Launch of the 2019 edition of the “Embracing Innovation in Government” report


Remarks by Angel Gurría

OECD Secretary-General

Dubai, UAE - Monday 11 February 2019

(As prepared for delivery)


Dear Excellencies, Ministers, Ladies and Gentlemen,

I am delighted to launch the 2019 edition of the “Embracing Innovation in Government Report”. Let me start by thanking the United Arab Emirates (UAE) for hosting us at the World Government Summit, which has become a key global platform to discuss how innovation can help governments and societies best adapt to increasingly challenging realities, in a rapidly changing world.

I also want to highlight the role of the OECD Observatory for Public Sector Innovation, which has been working in close partnership with the United Arab Emirates Mohammed Bin Rashid Centre for Government Innovation to conduct this annual review of innovation in government and help policymakers understand, test and embed new ways of doing things. 

Innovation in government has become essential

Governments must be reminding themselves a lot about Bob Dylan these days, for this time it is globally true: “Times, they are a’changing”. And they are changing at impressive speed. Think about it, the world is in the midst of an unprecedented technological revolution that is transforming our societies, our economies, and our governments, in complex and unpredictable ways. This process is changing how people live, interact and work. This inevitably affects their relationship with their governments and requires a transformation in the design and delivery of public policies and services. Governments cannot fall behind.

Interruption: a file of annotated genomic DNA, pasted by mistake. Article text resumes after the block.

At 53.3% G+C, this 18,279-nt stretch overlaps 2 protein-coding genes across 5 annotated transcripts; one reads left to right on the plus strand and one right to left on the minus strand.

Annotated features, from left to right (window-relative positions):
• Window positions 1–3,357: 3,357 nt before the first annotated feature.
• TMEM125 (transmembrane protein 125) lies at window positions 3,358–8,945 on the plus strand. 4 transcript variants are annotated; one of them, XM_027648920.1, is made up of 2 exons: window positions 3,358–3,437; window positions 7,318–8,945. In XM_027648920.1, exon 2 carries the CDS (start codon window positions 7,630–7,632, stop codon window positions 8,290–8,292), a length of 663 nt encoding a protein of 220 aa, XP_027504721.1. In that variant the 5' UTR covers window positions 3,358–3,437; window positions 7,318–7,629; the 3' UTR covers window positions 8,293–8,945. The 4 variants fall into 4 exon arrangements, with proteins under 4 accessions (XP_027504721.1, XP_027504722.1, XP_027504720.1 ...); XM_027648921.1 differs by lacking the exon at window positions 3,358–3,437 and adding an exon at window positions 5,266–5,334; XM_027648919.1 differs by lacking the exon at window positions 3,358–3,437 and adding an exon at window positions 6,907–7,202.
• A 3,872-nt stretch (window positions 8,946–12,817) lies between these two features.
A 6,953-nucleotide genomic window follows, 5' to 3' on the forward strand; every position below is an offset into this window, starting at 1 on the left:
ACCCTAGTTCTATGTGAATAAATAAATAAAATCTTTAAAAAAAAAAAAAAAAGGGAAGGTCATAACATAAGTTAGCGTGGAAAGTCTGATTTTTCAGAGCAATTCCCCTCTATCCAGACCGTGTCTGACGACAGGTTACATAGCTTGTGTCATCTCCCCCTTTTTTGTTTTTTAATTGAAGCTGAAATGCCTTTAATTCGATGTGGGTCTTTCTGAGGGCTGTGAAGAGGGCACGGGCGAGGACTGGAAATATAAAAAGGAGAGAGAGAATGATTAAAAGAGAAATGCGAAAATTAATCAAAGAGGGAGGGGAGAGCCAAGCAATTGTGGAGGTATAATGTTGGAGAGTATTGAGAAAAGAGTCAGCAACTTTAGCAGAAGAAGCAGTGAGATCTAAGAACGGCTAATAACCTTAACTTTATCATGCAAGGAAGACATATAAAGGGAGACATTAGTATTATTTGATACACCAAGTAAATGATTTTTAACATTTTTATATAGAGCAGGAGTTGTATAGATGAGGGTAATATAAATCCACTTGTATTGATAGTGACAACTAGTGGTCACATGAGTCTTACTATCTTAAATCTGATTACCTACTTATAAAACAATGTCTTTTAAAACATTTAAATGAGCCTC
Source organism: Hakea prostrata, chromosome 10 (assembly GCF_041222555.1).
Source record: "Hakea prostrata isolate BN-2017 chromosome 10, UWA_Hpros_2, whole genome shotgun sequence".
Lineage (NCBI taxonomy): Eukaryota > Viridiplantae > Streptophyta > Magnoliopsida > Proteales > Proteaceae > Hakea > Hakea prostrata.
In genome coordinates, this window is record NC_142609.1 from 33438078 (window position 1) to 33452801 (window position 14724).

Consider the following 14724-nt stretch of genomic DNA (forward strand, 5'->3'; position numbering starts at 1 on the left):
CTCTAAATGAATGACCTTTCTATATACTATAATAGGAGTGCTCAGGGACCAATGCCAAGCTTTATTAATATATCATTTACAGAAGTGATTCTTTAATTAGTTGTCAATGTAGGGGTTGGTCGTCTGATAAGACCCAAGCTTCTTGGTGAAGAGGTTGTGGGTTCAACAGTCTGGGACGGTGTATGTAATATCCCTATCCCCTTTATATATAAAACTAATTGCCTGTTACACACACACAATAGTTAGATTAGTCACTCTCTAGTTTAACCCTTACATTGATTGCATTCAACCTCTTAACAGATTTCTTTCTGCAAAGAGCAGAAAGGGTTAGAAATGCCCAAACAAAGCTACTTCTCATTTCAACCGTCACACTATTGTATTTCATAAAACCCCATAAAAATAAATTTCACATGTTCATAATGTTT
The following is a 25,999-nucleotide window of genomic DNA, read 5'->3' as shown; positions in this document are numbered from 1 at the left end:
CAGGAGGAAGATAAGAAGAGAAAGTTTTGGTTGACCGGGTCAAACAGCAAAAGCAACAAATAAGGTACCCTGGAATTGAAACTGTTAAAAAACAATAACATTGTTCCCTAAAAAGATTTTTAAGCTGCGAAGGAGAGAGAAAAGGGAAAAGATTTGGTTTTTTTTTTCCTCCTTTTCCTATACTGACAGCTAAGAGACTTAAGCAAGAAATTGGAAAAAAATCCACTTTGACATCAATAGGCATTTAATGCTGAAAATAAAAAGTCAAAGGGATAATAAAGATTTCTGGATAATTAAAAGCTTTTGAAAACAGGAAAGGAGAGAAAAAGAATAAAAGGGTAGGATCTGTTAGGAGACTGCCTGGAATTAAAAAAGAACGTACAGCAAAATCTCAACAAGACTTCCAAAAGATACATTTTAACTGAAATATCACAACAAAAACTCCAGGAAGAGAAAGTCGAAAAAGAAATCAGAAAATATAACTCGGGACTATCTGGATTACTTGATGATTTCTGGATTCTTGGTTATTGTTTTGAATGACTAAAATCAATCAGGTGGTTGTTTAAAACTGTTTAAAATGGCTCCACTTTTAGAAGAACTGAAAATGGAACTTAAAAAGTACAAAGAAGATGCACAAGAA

Innovation in government is a risky business. For any new government, the safest and easiest option is often to continue with the same procedures, institutions, policies and practices that have been there for years, sometimes decades; the so-called “business as usual” policy.

But our realities are changing so fast that they need to adapt fast. There are no clear-cut roadmaps or even reliable precedents to guide policy action. And yet, our analysis shows that governments are stepping up and taking risks to experiment with bold, creative ideas and solutions. This is great! By forging new paths, the most innovative governments create approaches from which others can learn, adapting new ideas and models to their own unique national contexts. The OECD helps governments share these innovations. It is a fascinating experience.

Embracing Innovation in Government: Global Trends 2019

The report that we are presenting today, “Embracing Innovation in Government: Global Trends 2019”, draws on 542 innovation practices and methods from 84 different countries. Let me highlight three key trends that stand out from this analysis:

  • First, governments are leveraging new methods to transform the invisible into the visible. This allows them to understand new perspectives and possibilities that were previously hidden. For instance, the public engagement platform “Carrot Rewards” in Canada, combines gamification – applying game elements such as point scoring to other areas – and behavioural insights to not only help governments understand the perspectives of their constituents, but also to nudge them to make better  decisions for healthy living and environmental sustainability.